been demonstrated for 3 days at room temperature.
From the microbiological point of view, the dilutions
should be used immediately.
If not used immediately, in-use storage times and
conditions prior to use are the responsibility of the user
and would normally not be longer than 24 hours at 2 to
8°C, unless dilution has taken place in controlled and
validated aseptic conditions.

3. INCOMTABILITIES
Compatibility must be checked before administration, if
intended to be mixed with other drugs.
Midazolam precipitates in solutions containing
bicarbonate. Theoretically, the midazolam injection
solution is likely to be unstable in solutions of neutral
or alkaline pH. If midazolam is mixed with albumin,
amoxicillin sodium, ampicillin sodium, bumetanide,
dexamethasone sodium phosphate, dimenhydrinate,
floxacillin sodium, furosemide, hydrocortisone sodium
succinate,
pentobarbital
sodium,
perphenazine,
prochlorperazine edisylate, ranitidine or thiopental
sodium or trimethoprim-sulfamethoxazole, a white
precipitate forms immediately.

xxxxx_42_10_PB_Midazolam 1_2 & 52 2

A haze is formed immediately followed by a white
precipitate with nafcillin sodium. With ceftazidime a haze
is formed.
With methotrexate sodium a yellow precipitate forms.
With clonidine hydrochloride an orange discoloration
forms. With omeprazole sodium a brown discoloration
forms, followed by a brown precipitate. With foscarnet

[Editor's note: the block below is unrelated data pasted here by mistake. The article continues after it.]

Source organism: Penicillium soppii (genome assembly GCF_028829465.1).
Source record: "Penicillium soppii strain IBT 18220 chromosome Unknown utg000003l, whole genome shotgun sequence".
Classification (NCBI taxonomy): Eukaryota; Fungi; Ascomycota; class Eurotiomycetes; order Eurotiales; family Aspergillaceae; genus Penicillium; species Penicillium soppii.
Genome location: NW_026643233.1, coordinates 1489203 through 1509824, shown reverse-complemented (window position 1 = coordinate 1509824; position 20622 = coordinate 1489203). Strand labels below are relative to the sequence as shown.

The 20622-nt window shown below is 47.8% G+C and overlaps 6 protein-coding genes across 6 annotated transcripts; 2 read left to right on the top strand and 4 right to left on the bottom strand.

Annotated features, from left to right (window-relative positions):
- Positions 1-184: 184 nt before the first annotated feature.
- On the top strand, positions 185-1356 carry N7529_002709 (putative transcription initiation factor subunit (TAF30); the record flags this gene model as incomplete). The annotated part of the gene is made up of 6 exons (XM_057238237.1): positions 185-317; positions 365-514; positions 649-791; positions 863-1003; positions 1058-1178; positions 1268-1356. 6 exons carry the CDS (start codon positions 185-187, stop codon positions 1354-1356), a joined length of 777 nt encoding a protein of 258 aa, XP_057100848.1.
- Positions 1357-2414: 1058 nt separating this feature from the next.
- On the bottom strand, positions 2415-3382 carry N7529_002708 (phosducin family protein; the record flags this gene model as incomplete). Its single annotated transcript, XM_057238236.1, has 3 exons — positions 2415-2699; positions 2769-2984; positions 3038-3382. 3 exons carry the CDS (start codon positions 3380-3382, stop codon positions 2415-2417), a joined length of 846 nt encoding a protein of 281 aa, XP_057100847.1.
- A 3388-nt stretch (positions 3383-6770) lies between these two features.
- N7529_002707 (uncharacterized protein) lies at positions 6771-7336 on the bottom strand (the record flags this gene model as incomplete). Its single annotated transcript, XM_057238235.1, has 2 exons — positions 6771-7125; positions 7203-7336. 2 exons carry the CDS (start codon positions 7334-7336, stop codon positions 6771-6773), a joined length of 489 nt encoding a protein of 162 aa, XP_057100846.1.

sodium a gas is produced.
Midazolam should not be mixed with aciclovir, albumin,
alteplase, acetazolam disodium, diazepam, enoximone,
flecainide acetate, fluorouracil, imipenem, mezlocillin
sodium, phenobarbital sodium, phenytoin sodium,
potassium canrenoate, sulbactam sodium, theophylline,
trometamol, urokinase.

xxxxx/42/10

19.10.2010 10:56:44

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Source: Medicines and Healthcare Products Regulatory Agency

Disclaimer: Every effort has been made to ensure that the information provided here is accurate, up-to-date and complete, but no guarantee is made to that effect. Drug information contained herein may be time sensitive. This information has been compiled for use by healthcare practitioners and consumers in the United States. The absence of a warning for a given drug or combination thereof in no way should be construed to indicate that the drug or combination is safe, effective or appropriate for any given patient. If you have questions about the substances you are taking, check with your doctor, nurse or pharmacist.